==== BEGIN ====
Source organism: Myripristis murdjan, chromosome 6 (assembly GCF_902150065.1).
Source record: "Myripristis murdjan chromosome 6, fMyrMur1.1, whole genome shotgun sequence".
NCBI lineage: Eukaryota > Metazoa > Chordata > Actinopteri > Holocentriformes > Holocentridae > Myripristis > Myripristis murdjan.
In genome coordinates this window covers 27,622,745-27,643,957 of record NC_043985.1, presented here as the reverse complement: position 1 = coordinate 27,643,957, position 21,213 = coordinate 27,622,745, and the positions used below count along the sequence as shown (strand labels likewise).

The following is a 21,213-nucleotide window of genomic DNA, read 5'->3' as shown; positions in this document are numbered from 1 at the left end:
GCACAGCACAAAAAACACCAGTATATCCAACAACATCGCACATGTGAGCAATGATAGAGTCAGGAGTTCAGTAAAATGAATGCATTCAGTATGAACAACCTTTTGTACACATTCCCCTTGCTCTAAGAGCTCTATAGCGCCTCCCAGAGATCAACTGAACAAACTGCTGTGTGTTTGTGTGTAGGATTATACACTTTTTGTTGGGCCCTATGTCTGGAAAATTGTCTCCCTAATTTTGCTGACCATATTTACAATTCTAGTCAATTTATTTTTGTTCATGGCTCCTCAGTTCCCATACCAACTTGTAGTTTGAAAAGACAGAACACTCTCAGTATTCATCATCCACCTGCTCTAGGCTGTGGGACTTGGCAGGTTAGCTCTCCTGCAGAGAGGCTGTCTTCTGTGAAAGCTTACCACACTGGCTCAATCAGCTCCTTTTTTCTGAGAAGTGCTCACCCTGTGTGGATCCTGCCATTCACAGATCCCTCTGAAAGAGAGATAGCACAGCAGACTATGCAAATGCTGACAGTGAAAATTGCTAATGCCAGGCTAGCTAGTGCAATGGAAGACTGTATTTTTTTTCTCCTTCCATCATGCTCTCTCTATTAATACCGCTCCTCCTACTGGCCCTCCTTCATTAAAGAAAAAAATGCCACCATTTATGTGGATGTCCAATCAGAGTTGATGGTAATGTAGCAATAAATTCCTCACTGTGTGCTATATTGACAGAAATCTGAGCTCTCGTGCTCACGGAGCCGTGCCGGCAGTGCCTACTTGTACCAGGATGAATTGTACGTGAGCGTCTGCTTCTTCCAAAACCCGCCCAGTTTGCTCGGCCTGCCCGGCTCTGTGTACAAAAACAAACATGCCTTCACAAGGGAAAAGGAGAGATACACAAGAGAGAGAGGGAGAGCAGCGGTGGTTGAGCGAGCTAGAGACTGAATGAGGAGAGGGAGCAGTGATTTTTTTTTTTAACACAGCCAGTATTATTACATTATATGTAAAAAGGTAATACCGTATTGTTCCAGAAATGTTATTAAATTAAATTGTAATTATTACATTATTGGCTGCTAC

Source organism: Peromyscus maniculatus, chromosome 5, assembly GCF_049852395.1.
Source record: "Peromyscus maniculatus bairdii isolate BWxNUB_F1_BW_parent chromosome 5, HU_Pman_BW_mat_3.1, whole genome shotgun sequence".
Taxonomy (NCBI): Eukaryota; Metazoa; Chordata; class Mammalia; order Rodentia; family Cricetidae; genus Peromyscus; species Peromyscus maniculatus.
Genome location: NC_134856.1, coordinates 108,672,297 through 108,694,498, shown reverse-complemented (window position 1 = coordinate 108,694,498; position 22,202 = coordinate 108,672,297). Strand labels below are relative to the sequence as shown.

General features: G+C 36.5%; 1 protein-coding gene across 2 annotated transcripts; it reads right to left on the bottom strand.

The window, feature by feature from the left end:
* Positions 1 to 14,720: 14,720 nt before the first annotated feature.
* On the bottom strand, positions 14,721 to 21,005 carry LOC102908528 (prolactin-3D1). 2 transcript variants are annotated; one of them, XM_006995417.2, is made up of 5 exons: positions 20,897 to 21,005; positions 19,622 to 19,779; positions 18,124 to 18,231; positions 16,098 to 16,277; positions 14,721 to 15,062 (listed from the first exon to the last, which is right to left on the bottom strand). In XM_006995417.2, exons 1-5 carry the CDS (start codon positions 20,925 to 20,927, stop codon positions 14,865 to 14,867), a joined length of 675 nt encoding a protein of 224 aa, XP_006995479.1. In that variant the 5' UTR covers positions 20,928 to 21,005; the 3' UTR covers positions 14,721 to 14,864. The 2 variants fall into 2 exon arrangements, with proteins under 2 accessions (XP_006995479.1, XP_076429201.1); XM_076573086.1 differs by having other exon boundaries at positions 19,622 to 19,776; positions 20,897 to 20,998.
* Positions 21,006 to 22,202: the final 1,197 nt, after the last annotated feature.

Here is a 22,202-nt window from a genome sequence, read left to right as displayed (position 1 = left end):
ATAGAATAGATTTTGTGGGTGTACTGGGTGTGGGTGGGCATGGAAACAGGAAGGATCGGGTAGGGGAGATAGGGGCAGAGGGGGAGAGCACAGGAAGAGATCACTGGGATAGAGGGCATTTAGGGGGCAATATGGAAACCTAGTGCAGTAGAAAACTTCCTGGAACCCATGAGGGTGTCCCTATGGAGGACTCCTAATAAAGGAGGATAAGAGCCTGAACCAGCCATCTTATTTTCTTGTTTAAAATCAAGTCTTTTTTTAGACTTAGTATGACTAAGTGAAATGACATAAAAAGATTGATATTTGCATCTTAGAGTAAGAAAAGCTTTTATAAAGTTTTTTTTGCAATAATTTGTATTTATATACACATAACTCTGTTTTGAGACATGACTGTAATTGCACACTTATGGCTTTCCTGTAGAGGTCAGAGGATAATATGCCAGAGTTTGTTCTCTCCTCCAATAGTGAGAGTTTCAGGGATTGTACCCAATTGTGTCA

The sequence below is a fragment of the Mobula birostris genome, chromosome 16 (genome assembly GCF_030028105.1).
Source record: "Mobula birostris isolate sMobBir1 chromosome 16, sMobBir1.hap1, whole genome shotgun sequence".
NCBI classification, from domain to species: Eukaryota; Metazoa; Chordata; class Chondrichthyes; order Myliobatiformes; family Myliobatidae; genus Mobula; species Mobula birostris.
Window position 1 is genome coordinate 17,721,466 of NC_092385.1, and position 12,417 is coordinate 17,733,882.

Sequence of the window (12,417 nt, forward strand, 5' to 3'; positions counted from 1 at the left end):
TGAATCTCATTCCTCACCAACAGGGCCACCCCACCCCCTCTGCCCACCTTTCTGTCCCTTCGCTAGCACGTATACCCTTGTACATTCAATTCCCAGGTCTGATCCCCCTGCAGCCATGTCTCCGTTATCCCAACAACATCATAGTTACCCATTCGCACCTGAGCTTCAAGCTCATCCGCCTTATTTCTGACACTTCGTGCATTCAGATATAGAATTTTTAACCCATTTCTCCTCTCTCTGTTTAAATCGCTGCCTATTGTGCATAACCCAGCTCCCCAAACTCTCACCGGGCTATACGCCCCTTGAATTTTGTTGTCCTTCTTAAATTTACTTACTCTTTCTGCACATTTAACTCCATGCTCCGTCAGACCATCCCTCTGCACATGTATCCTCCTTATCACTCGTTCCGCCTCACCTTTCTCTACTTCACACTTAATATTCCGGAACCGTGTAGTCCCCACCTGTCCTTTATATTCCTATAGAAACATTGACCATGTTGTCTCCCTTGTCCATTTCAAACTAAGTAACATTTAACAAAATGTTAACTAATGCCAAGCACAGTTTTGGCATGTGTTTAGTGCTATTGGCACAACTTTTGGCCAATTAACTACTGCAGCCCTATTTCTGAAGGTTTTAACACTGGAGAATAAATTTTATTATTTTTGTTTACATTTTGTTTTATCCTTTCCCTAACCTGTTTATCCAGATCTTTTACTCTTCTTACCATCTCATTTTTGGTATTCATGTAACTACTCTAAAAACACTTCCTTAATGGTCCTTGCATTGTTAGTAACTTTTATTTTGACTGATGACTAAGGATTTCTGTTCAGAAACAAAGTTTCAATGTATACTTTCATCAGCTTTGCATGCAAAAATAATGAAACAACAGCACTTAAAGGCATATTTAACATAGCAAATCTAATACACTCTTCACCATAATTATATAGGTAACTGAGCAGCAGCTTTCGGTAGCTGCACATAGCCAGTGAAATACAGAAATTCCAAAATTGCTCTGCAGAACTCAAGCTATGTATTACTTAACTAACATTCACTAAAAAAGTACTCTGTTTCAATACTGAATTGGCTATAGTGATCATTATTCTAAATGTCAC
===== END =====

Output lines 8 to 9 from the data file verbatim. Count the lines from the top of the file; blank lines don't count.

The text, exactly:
Source record: "Peromyscus maniculatus bairdii isolate BWxNUB_F1_BW_parent chromosome 5, HU_Pman_BW_mat_3.1, whole genome shotgun sequence".
Taxonomy (NCBI): Eukaryota; Metazoa; Chordata; class Mammalia; order Rodentia; family Cricetidae; genus Peromyscus; species Peromyscus maniculatus.